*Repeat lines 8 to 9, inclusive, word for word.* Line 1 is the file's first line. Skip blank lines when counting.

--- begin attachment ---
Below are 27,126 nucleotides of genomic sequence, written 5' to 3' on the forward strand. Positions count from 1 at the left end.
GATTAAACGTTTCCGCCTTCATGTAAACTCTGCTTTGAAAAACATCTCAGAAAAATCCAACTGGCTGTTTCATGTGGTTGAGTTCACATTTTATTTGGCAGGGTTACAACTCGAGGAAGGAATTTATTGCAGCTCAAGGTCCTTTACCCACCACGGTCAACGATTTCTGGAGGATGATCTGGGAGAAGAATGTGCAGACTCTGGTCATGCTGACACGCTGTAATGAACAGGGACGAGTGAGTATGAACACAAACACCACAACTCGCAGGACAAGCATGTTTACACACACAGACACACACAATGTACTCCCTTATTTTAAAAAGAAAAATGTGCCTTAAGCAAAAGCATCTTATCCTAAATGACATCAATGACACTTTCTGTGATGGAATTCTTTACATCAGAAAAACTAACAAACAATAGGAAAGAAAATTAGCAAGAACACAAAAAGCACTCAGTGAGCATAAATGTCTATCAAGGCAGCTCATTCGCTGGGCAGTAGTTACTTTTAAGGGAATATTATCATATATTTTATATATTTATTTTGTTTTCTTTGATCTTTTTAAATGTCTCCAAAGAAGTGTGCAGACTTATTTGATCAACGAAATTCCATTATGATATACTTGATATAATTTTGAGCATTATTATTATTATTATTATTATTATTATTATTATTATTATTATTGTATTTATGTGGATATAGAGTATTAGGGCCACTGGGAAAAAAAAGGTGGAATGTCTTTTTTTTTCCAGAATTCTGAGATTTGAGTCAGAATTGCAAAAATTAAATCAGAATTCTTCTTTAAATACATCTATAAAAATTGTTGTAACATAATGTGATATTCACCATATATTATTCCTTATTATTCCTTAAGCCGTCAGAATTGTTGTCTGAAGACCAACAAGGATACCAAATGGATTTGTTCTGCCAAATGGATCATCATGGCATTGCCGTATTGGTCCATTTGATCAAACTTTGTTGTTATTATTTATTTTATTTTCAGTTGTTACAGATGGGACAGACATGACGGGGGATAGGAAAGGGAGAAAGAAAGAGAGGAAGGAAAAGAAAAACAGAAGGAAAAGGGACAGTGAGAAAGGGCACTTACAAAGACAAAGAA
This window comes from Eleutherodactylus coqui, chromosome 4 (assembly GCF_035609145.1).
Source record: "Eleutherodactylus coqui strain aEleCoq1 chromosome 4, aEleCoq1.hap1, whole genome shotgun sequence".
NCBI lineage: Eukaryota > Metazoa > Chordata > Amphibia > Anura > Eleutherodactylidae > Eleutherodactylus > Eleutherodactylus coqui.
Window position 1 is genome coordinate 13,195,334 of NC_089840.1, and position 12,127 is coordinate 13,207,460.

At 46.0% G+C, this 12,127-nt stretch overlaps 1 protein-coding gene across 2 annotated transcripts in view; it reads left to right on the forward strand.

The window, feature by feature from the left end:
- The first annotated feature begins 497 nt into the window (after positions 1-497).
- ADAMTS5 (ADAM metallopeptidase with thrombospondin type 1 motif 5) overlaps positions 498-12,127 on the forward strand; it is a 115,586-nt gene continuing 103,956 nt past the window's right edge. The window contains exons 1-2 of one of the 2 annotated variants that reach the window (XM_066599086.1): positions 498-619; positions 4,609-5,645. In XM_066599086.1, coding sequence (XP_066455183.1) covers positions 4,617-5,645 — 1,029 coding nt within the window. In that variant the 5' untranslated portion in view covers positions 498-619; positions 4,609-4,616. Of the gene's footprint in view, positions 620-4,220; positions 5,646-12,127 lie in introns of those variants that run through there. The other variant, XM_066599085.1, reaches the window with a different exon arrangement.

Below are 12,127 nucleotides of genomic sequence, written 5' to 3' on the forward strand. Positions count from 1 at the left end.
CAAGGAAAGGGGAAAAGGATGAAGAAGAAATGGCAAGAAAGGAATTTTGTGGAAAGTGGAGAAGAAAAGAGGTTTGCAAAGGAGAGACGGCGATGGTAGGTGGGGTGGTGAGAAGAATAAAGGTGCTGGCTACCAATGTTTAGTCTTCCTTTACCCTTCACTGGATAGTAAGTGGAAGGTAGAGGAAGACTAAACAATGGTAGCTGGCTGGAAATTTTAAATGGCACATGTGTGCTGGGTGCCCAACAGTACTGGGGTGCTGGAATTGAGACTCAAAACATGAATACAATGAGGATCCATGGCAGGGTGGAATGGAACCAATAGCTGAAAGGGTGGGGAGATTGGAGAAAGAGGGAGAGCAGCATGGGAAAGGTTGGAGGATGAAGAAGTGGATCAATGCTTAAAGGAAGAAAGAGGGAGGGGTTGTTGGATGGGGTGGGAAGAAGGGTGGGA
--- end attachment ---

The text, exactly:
The window, feature by feature from the left end:
- The first annotated feature begins 497 nt into the window (after positions 1-497).